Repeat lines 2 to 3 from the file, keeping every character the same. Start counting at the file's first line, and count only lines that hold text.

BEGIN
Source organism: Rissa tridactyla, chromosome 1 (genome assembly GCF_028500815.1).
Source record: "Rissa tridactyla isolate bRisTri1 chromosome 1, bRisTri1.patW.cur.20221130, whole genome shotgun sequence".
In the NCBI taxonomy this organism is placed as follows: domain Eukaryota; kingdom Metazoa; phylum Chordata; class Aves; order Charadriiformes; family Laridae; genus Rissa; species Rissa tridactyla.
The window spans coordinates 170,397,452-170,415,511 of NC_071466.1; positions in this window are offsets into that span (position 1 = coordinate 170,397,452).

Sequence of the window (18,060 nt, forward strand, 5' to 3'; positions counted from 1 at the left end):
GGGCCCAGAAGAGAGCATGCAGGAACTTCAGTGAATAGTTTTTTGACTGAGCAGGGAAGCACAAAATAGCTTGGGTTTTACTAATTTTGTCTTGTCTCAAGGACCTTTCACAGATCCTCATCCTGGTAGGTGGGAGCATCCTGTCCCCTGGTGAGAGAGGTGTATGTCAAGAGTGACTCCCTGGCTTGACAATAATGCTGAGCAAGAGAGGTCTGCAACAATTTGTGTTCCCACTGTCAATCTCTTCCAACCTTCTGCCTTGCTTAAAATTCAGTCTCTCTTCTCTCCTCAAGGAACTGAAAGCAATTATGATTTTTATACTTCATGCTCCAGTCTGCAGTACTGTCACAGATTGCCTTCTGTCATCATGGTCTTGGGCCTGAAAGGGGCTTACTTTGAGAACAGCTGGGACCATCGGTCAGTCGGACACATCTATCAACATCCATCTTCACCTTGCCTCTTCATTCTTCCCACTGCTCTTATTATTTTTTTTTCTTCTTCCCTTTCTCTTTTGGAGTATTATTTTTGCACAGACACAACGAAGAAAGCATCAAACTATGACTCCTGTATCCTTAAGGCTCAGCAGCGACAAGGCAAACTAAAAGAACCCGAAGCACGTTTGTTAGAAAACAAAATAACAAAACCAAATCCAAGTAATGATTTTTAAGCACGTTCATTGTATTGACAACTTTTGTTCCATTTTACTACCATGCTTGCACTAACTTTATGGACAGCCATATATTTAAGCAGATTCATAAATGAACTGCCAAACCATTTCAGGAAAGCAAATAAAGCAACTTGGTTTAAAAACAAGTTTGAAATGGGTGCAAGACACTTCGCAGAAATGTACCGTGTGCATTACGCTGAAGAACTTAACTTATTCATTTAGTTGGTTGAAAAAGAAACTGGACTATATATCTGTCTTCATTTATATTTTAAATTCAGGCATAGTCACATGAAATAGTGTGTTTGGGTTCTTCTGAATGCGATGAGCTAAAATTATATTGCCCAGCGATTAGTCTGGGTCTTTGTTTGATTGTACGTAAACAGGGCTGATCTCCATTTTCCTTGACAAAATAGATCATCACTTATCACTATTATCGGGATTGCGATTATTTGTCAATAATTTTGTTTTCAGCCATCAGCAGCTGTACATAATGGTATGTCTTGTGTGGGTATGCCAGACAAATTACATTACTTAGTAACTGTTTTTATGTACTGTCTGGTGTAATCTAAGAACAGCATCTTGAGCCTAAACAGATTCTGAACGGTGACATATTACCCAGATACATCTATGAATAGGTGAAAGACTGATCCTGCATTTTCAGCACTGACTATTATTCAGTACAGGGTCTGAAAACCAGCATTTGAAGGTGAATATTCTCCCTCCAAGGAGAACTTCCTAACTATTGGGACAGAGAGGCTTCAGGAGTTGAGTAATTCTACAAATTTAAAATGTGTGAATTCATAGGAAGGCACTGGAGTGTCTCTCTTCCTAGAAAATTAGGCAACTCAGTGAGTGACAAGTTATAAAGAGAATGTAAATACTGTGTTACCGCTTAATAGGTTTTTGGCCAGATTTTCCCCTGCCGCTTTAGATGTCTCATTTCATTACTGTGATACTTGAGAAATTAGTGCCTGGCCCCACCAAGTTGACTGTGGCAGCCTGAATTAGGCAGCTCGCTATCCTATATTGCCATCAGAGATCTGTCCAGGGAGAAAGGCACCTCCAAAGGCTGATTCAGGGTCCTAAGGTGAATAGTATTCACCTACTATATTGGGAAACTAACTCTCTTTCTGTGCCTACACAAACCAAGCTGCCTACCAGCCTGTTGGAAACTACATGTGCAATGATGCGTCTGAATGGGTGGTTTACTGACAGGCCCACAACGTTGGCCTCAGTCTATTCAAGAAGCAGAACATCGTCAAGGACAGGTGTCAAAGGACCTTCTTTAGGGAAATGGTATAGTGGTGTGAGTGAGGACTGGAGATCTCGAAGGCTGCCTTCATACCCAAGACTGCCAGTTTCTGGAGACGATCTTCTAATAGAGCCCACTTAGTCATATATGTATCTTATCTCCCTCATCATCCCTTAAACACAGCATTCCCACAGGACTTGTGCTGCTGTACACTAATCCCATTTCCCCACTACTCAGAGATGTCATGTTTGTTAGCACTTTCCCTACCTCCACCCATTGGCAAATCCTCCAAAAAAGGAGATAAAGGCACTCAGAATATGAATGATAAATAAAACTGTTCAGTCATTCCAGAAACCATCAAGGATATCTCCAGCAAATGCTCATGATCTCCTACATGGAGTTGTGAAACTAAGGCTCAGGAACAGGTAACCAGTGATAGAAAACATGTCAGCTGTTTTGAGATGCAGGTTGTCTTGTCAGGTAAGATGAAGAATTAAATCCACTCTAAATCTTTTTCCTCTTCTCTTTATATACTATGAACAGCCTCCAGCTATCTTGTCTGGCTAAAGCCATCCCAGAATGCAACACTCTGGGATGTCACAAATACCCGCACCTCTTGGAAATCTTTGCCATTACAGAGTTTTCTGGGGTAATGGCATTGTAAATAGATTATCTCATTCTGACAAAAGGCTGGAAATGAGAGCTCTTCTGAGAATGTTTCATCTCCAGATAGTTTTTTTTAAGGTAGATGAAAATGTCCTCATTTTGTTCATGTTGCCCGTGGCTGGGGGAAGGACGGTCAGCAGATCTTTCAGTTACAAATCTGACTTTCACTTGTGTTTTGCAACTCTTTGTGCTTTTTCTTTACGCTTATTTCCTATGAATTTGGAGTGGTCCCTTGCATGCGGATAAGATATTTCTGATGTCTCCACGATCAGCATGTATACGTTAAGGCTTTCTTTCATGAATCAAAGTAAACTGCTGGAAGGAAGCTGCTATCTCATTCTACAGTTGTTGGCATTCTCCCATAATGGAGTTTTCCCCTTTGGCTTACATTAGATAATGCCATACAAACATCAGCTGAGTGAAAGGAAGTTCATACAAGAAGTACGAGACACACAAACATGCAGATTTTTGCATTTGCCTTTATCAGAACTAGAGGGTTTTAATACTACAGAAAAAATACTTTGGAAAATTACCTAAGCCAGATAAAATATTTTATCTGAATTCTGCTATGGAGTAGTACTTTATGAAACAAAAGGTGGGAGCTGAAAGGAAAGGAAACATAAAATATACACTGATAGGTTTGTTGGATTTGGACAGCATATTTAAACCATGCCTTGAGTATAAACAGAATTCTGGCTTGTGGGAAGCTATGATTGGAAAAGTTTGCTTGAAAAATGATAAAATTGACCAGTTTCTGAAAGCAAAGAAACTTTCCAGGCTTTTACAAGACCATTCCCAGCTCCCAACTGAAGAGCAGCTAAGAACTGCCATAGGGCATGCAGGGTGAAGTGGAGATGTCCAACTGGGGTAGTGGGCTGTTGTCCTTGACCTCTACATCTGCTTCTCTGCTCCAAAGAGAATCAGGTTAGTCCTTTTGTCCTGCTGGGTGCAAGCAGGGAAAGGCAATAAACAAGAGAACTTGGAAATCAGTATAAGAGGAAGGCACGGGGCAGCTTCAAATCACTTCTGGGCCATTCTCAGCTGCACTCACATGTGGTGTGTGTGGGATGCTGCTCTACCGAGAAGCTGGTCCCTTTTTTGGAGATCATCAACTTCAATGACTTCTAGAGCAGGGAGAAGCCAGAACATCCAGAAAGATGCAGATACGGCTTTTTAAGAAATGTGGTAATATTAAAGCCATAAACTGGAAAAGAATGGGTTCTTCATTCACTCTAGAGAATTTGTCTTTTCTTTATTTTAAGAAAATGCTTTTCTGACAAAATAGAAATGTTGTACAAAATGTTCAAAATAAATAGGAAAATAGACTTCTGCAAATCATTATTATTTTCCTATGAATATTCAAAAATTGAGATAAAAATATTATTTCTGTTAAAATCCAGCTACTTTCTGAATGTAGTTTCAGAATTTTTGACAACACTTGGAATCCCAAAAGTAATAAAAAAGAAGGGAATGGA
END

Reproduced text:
Source record: "Rissa tridactyla isolate bRisTri1 chromosome 1, bRisTri1.patW.cur.20221130, whole genome shotgun sequence".
In the NCBI taxonomy this organism is placed as follows: domain Eukaryota; kingdom Metazoa; phylum Chordata; class Aves; order Charadriiformes; family Laridae; genus Rissa; species Rissa tridactyla.